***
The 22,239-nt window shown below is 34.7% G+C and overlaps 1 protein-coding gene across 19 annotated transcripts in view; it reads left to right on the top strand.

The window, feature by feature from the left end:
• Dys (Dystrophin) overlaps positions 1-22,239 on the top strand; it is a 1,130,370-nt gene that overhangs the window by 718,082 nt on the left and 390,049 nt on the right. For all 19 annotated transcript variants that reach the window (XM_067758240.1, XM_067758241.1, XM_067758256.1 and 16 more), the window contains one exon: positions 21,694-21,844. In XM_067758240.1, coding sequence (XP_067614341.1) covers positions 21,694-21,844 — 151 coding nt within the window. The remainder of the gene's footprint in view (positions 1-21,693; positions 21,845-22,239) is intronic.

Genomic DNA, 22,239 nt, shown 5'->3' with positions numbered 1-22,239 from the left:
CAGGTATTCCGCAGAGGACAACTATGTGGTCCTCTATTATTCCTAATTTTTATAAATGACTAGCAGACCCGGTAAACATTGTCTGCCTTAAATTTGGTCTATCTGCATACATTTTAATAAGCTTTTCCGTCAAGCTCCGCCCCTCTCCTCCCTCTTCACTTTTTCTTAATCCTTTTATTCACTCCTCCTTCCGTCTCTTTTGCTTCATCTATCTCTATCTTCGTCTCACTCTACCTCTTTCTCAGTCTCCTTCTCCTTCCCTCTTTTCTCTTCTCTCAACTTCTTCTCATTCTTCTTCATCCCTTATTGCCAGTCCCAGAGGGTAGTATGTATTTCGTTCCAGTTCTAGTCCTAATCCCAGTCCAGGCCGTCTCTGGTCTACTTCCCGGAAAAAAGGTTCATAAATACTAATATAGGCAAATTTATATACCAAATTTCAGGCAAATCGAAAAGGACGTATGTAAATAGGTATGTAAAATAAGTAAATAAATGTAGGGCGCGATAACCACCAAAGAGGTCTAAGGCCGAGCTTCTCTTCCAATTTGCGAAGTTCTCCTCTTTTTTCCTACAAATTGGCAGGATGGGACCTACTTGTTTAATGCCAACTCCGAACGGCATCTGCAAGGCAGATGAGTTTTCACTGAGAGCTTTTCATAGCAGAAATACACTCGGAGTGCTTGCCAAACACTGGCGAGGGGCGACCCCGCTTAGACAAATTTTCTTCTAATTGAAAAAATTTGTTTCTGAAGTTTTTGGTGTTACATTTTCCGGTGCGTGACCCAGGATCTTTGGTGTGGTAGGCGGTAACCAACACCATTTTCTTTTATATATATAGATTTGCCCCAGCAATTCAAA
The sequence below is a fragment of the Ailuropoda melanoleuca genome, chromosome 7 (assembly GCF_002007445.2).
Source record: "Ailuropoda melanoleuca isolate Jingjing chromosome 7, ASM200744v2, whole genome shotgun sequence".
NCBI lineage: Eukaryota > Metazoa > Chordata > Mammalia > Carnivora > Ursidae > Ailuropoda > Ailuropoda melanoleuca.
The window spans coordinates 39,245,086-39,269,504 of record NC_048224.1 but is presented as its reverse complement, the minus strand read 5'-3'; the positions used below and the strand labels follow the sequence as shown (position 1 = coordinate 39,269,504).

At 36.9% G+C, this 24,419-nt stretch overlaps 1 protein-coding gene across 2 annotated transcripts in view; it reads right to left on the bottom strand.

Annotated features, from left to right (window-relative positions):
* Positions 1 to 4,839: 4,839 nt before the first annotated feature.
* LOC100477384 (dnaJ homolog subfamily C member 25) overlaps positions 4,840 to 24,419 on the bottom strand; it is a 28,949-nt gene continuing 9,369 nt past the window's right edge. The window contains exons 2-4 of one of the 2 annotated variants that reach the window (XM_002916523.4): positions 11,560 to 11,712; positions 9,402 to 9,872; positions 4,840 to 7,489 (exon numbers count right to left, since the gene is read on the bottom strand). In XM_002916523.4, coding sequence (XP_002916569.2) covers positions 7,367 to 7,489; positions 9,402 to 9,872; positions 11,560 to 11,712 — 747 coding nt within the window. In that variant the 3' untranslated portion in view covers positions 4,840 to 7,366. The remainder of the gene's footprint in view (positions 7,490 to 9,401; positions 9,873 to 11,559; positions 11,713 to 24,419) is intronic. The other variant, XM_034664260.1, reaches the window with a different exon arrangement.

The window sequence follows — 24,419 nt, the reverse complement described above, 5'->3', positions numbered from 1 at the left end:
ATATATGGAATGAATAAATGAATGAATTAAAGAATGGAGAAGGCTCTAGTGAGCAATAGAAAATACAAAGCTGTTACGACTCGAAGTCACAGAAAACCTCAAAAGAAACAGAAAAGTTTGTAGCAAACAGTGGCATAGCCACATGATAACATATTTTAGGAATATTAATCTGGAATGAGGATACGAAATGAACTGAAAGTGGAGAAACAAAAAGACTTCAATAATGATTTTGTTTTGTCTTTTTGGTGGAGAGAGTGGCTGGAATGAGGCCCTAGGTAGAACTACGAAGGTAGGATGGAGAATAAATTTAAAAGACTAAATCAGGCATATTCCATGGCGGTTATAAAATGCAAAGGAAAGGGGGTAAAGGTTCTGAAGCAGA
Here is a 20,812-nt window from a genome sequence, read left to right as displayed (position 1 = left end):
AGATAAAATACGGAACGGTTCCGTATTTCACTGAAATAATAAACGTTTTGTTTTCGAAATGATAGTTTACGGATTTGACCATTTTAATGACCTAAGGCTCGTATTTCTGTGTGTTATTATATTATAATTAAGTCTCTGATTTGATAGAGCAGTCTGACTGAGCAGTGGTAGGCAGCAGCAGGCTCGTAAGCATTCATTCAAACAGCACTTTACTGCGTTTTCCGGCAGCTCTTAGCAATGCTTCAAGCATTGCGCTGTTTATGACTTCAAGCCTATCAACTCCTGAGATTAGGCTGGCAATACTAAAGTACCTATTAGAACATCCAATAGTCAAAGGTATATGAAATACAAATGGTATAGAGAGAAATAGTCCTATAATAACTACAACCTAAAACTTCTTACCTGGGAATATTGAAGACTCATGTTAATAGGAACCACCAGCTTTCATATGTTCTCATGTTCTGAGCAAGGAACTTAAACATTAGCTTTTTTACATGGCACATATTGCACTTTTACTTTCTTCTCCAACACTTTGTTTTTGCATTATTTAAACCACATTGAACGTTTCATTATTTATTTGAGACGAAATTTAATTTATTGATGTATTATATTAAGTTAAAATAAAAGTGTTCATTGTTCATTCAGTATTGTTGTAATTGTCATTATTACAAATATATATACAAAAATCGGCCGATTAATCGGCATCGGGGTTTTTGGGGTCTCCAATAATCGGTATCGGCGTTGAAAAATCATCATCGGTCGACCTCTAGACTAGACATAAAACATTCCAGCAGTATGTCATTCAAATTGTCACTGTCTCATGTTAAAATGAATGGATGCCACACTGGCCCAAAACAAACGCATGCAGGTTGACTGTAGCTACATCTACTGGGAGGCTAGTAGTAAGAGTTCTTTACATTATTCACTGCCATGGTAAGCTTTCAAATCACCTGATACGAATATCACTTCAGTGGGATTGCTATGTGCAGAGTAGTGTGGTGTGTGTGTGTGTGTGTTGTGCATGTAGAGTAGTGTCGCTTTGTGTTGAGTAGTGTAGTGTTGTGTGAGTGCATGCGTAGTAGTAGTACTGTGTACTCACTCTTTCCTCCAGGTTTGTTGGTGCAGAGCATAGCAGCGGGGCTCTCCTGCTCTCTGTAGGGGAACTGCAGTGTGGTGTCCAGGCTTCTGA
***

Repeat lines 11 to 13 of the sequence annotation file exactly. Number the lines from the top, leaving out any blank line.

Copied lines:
Annotated features, from left to right (window-relative positions):
* Positions 1 to 4,839: 4,839 nt before the first annotated feature.
* LOC100477384 (dnaJ homolog subfamily C member 25) overlaps positions 4,840 to 24,419 on the bottom strand; it is a 28,949-nt gene continuing 9,369 nt past the window's right edge. The window contains exons 2-4 of one of the 2 annotated variants that reach the window (XM_002916523.4): positions 11,560 to 11,712; positions 9,402 to 9,872; positions 4,840 to 7,489 (exon numbers count right to left, since the gene is read on the bottom strand). In XM_002916523.4, coding sequence (XP_002916569.2) covers positions 7,367 to 7,489; positions 9,402 to 9,872; positions 11,560 to 11,712 — 747 coding nt within the window. In that variant the 3' untranslated portion in view covers positions 4,840 to 7,366. The remainder of the gene's footprint in view (positions 7,490 to 9,401; positions 9,873 to 11,559; positions 11,713 to 24,419) is intronic. The other variant, XM_034664260.1, reaches the window with a different exon arrangement.